The Jefferson, Temple, Einstein and Penn medicine systems and the city's Health Department will get all of their primary care providers the special training and the waivers required to prescribe the anti-addiction drug buprenorphine.
Health Commissioner Tom Farley says that means a total of 400 more providers with the ability to treat patients with addiction disorders.
"These commitments by these major health systems represent fundamental and needed change in how medical care treats people who are addicted to opioids. In the future, it will be the norm that if you need treatment, you can get it from your regular doctor," Farley said.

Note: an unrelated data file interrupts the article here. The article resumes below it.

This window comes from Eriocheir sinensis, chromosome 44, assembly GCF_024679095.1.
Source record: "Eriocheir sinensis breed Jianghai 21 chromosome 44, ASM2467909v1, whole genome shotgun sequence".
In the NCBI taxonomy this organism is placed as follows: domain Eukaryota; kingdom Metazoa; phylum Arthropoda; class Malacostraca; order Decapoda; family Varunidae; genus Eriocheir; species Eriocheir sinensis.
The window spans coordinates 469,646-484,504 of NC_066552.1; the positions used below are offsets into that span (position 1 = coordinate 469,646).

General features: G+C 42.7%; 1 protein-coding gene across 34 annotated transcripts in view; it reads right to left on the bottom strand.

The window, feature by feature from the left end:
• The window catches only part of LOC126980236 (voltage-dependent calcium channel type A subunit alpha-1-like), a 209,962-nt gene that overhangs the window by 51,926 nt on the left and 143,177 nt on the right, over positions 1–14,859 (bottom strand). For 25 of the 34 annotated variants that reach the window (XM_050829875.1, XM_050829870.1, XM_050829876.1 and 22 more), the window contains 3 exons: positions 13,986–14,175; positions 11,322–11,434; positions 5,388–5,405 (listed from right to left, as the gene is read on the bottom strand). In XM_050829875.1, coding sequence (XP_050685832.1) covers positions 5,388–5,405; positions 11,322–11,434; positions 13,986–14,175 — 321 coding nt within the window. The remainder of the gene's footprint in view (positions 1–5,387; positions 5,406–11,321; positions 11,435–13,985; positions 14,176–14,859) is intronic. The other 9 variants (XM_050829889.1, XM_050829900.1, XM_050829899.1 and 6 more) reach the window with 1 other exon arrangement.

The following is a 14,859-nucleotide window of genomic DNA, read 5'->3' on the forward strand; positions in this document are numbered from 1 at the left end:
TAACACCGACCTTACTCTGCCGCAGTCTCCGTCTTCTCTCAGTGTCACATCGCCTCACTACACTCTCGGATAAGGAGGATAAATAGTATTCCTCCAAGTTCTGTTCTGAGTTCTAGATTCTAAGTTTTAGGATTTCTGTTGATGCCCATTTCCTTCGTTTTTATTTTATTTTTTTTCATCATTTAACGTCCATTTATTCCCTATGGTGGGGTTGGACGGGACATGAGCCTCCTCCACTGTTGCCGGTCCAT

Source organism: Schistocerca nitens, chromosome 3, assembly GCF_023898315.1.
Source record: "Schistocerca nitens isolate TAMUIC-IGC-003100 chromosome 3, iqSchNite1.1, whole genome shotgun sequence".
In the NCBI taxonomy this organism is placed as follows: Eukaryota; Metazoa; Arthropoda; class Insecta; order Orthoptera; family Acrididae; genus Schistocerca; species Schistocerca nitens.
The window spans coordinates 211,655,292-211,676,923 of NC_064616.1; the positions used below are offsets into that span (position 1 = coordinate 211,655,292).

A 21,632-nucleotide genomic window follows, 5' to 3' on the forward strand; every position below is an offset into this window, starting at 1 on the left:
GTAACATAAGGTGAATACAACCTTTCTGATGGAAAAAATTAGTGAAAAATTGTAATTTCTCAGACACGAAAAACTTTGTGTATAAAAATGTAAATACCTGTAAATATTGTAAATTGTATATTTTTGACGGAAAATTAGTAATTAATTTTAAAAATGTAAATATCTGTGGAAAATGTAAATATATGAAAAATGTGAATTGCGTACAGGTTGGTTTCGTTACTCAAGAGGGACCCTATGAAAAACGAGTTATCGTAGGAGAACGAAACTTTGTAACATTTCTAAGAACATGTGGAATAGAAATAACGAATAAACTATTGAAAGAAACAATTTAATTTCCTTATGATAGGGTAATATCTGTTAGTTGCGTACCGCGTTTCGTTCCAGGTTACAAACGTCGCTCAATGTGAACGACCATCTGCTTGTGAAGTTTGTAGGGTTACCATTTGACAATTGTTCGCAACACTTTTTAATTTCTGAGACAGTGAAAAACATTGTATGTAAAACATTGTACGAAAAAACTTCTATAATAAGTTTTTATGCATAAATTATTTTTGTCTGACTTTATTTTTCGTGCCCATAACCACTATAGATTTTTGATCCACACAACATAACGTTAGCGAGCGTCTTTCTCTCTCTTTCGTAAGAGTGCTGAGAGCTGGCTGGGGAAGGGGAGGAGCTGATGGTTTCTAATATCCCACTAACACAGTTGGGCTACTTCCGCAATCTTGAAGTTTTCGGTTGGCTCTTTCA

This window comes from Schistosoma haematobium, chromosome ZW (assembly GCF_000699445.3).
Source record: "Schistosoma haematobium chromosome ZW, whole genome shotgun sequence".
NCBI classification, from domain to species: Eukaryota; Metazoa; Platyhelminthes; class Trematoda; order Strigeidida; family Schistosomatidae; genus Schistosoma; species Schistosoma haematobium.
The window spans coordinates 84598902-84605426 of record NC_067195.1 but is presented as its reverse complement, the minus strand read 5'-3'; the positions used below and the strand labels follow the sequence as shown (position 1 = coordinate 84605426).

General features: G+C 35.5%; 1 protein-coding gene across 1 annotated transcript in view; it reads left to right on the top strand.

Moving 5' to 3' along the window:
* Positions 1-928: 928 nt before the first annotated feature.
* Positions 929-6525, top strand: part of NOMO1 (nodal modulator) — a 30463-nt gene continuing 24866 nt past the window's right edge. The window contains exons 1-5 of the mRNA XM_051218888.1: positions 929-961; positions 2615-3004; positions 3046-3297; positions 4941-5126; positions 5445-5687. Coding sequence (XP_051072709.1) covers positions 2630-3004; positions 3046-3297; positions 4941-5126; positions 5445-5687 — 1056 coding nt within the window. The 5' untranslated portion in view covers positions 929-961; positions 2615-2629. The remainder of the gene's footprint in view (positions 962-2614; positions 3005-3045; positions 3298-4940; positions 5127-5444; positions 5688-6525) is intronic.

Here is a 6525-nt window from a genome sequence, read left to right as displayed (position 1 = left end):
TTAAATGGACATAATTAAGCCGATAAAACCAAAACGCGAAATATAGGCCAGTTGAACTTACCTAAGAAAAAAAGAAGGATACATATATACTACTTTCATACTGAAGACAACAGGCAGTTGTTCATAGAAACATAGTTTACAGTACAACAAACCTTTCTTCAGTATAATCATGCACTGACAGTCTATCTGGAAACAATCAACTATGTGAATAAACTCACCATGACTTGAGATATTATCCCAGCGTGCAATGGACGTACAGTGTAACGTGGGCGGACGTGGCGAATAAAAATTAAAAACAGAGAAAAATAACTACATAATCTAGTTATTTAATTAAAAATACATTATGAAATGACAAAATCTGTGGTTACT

Farley says addiction treatment has mostly relied on specialized programs, but with primary care doctors able to prescribe buprenorphine, treating addiction could become more like treating any chronic illness, such as diabetes.
Mayor Jim Kenney says the agreement grows out of the recognition of addiction as an illness like any other.
"These communities will bring us closer to a day when getting treatment for opioid addiction will be as easy as getting treatment for diabetes or high blood pressure," Kenney said.
Penn Medicine's associate chief medical officer David Horowitz says the system welcomed the chance to be part of the new effort.
"It is especially gratifying for me to be here to discuss a topic around which we can all galvanize and unify," Horowitz said.
The city's goal is to get 800 doctors trained. It estimates that would give an additional 16,000 drug users access to treatment.